The same compressed air you use to clean keyboards is great for model ships. If your model ship has only accumulated a light layer of dust, you can use compressed air to easily blow off loose dust. Just make sure to keep the nozzle at a safe distance, so it doesn't get a direct blast of air. The nozzle should be one to three inches away from your model to keep any fragile parts from getting damaged.
An airbrush without any paint also works well for blowing away light layers of dust. You have more control over the strength of an airbrush. Thus, making it safer for cleaning your models. Make sure to dust your model in a different area from where it's displayed, or the dust just might settle back onto your model.
If compressed air isn't enough to clean your models, use a dry soft brush instead. Paintbrushes and makeup brushes work surprisingly well for cleaning model ships with thicker layers of dust. Just use them to gently brush away any dust that is accumulating on your model.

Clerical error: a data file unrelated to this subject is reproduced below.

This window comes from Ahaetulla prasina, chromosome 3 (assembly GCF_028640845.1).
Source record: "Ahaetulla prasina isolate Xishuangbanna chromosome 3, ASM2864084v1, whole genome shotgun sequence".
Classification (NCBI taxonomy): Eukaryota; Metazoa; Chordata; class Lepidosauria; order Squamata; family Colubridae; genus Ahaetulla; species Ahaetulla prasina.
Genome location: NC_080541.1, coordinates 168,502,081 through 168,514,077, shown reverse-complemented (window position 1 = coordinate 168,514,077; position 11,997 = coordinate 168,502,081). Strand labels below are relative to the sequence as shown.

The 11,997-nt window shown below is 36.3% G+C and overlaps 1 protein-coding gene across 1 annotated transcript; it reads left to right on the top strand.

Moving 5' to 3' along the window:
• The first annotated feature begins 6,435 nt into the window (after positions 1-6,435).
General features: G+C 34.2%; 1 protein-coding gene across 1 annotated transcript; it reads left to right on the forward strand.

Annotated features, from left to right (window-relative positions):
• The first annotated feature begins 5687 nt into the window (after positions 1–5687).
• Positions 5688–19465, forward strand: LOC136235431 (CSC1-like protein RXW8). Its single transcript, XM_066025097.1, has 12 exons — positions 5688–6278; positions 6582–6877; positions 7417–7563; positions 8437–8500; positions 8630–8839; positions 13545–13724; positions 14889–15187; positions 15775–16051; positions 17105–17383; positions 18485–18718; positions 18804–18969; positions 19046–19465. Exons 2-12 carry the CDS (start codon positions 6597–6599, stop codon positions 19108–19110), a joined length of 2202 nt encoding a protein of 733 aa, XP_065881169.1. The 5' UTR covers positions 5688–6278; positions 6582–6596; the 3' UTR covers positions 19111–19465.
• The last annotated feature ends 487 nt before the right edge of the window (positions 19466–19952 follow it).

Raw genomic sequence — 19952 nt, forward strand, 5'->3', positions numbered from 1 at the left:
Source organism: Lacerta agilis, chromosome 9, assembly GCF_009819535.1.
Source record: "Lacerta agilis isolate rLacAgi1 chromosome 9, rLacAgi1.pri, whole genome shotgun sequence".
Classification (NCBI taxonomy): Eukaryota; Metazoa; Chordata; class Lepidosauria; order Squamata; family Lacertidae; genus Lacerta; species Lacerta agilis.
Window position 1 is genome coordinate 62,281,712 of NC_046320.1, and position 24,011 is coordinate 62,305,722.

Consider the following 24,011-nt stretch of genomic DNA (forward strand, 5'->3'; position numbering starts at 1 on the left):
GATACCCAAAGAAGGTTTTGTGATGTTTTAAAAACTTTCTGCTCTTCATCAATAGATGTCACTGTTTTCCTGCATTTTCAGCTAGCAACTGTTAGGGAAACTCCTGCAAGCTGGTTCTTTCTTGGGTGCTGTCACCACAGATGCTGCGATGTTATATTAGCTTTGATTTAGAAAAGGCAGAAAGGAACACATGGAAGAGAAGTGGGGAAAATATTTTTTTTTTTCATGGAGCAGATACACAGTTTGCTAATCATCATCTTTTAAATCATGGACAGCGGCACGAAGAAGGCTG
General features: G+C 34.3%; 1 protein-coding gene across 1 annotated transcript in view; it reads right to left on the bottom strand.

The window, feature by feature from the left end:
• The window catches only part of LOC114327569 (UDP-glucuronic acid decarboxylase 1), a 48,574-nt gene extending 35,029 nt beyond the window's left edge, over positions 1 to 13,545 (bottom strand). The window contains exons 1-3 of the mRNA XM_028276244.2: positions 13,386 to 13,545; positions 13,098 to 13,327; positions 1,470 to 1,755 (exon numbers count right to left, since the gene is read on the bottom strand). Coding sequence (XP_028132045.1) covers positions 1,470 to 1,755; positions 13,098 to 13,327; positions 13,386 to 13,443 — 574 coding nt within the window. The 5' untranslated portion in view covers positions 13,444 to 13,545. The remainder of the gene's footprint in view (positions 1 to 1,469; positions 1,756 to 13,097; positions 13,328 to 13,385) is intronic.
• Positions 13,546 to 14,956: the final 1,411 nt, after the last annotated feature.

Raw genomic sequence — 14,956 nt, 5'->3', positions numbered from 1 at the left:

You might need to use several paintbrushes to get the job done. A large brush makes cleaning larger areas of your model more efficient. For those hard-to-reach areas, a small brush works best. When cleaning a model, you should start with the larger areas first and then make your way to the smaller and more delicate areas. If you're working on a miniature ship model that is less than a foot long, a Q-tip can also do the trick.
A soft cloth is great for cleaning larger surfaces on model ships, such as the hull. But we wouldn't recommend using a cloth to wipe down any other part of your model as it can easily snag onto different parts. This approach may cause more damage than good if you aren't careful.
If you don't have any other cleaning tools available, you can choose to use a cloth to clean your entire model. Just know that it will take more time since you have to be more cautious and precise.